Most of the men in my family are not circumcised, and I want my son to have a natural penis like them.

             
More important
Equally important
More important

The risks of surgery for my baby don't bother me.

I'm worried about the risks of surgery and how I would feel if something went wrong.

             
More important
Equally important
More important

I'm worried that my son won't fit in when he is older if he isn't circumcised.

Many boys are not circumcised. I'm not worried about my son fitting in.

             
More important
Equally important
More important

My other important reasons:

My other important reasons:

   
             
More important
Equally important
More important

4. Where are you leaning now?

Now that you've thought about the facts and your feelings, you may have a general idea of where you stand on this decision. Show which way you are leaning right now.

Choosing circumcision

Keeping my son's penis natural

             
Leaning toward
Undecided
Leaning toward

5. What else do you need to make your decision?

Check the facts

1. Is circumcision a pain-free and risk-free surgery?

  • Yes
  • No
  • I'm not sure
You're right. Circumcision is surgery. It causes pain during and after the procedure. And like all surgeries, it has risks.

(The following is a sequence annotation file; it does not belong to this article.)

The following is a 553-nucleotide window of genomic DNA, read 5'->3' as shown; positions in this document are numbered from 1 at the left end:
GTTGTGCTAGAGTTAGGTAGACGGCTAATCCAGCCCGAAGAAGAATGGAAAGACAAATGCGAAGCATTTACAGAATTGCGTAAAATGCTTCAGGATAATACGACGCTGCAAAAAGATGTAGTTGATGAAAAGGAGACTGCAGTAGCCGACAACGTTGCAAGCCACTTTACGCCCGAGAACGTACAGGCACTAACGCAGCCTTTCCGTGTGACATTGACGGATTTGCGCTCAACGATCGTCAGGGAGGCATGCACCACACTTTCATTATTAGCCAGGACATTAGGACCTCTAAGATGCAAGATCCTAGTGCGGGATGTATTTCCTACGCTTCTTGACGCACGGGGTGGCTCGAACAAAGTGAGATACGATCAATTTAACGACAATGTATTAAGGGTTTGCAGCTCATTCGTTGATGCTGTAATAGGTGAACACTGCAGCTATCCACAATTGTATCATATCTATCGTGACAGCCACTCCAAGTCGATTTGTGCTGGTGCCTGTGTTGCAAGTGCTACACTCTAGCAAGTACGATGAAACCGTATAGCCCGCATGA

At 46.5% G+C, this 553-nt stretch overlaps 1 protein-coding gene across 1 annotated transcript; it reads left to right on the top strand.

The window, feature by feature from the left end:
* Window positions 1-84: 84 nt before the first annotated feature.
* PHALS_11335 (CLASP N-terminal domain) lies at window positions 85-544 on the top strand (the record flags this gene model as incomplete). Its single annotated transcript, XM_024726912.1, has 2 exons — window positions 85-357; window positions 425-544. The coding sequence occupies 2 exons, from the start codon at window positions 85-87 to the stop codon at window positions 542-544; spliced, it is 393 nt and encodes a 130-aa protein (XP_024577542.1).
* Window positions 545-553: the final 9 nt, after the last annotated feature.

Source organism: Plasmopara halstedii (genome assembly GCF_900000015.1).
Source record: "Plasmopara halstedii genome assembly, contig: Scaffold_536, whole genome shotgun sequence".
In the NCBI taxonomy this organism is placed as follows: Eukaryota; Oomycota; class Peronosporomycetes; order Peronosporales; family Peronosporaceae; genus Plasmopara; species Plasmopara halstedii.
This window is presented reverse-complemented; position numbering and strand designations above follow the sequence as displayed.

2. Does circumcision have health benefits?

  • Yes
  • No
  • I'm not sure
You're right. Health benefits of circumcision include being less likely to get urinary tract infections (UTIs) or to get or spread sexually transmitted infections (STIs), including HIV.

1. Is circumcision only done in newborns?

  • Yes
  • No
  • I'm not sure
You're right. Circumcision is not just done in newborns. Keep in mind that your son may have his own feelings about circumcision and can decide later in life if he wants a circumcised penis.

Decide what's next

1. Do you understand the options available to you?

2. Are you clear about which benefits and side effects matter most to you?

3. Do you have enough support and advice from others to make a choice?

Certainty

1. How sure do you feel right now about your decision?